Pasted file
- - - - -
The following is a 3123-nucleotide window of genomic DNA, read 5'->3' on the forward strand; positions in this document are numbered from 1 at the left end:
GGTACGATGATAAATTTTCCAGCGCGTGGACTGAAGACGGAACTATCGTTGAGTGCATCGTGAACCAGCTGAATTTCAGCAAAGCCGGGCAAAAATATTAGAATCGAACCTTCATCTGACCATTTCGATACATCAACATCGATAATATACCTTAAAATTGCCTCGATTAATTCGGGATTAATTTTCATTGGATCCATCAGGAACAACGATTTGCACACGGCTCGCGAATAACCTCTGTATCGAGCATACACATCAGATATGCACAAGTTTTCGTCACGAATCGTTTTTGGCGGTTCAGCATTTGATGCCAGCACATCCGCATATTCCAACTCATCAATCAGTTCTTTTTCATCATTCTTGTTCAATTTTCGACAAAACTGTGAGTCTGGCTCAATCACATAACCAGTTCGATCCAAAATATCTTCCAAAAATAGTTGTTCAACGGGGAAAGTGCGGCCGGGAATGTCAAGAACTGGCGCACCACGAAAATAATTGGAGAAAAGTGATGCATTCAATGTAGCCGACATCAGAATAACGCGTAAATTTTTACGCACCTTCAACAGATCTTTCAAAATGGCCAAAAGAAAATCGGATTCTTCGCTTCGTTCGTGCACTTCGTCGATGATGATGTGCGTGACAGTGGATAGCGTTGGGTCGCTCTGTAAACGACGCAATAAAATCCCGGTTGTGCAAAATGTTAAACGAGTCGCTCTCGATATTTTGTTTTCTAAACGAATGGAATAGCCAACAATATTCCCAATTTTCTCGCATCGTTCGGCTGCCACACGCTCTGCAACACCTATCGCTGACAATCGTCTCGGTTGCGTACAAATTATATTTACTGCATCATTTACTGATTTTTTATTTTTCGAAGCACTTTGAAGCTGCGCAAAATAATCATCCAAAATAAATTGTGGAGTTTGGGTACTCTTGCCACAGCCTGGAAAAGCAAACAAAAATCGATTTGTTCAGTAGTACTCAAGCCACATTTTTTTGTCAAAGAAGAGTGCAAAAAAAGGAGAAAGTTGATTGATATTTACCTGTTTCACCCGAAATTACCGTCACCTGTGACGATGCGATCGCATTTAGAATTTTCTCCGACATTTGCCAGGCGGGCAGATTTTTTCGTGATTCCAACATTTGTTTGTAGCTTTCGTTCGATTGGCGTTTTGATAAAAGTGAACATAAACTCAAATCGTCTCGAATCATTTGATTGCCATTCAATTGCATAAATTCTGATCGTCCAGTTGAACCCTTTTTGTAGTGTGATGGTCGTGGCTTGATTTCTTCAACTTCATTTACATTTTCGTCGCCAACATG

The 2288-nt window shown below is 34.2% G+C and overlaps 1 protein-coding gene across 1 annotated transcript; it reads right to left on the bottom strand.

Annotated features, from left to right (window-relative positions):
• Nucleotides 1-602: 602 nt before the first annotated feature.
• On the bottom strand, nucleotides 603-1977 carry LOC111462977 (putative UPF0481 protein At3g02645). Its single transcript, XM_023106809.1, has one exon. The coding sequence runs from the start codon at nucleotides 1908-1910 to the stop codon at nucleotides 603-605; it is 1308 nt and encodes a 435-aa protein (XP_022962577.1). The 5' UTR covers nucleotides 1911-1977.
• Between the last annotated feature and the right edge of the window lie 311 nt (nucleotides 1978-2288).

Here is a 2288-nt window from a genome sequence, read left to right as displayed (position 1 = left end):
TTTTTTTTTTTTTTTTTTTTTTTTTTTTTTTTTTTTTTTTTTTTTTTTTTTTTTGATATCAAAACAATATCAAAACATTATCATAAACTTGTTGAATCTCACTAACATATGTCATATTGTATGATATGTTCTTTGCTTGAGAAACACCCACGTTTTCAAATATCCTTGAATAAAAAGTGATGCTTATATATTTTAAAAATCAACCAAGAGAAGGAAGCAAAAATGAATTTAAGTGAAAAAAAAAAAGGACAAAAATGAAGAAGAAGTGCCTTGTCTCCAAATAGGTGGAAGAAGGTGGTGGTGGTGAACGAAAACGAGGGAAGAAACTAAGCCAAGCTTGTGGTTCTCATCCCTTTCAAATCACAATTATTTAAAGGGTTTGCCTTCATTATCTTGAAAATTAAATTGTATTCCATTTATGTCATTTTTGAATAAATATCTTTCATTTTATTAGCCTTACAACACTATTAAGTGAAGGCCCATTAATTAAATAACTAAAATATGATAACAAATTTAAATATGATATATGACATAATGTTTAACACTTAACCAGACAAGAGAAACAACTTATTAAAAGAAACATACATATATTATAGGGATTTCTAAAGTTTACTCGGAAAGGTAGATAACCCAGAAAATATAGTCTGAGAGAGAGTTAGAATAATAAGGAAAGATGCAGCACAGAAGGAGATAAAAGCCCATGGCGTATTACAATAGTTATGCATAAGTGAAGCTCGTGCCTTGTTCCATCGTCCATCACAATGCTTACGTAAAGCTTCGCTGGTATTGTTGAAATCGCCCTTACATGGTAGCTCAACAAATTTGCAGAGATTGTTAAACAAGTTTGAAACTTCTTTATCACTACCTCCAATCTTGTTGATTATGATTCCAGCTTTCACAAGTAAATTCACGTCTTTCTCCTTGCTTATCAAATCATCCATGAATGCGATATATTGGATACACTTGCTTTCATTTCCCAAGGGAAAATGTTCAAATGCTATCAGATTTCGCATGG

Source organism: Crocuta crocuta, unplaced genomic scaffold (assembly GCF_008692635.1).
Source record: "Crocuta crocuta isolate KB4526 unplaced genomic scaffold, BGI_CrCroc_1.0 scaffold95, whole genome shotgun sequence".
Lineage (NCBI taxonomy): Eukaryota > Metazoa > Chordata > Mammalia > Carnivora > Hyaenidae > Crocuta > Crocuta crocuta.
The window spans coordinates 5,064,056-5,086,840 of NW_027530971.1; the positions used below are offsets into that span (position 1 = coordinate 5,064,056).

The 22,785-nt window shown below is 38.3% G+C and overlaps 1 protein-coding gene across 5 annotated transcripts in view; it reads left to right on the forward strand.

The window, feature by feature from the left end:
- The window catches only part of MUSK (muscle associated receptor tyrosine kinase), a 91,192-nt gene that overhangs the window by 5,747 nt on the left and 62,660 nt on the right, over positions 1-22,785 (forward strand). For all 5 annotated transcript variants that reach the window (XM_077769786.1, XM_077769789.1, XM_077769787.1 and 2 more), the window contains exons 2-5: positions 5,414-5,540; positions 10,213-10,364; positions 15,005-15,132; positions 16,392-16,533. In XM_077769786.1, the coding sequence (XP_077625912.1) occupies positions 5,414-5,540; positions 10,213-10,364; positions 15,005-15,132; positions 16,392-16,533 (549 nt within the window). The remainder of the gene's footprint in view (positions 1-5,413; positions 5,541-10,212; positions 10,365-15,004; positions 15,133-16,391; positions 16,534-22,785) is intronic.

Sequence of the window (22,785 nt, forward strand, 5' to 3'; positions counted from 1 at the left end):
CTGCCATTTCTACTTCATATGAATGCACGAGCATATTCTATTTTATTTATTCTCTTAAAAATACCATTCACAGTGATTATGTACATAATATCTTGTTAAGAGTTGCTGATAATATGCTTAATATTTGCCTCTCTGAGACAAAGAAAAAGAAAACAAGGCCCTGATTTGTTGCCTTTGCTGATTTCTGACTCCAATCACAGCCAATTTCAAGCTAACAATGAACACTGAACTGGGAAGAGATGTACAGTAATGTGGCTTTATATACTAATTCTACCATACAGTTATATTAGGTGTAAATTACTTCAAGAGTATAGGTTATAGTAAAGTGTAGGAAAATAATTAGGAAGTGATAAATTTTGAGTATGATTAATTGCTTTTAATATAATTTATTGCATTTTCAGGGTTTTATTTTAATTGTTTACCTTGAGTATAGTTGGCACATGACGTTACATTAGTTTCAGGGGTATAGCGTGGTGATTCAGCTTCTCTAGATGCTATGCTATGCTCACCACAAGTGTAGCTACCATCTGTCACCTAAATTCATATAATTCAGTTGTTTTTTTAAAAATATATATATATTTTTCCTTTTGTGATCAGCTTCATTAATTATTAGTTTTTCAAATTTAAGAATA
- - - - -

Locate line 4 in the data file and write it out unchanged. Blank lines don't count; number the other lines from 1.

Annotated features, from left to right (window-relative positions):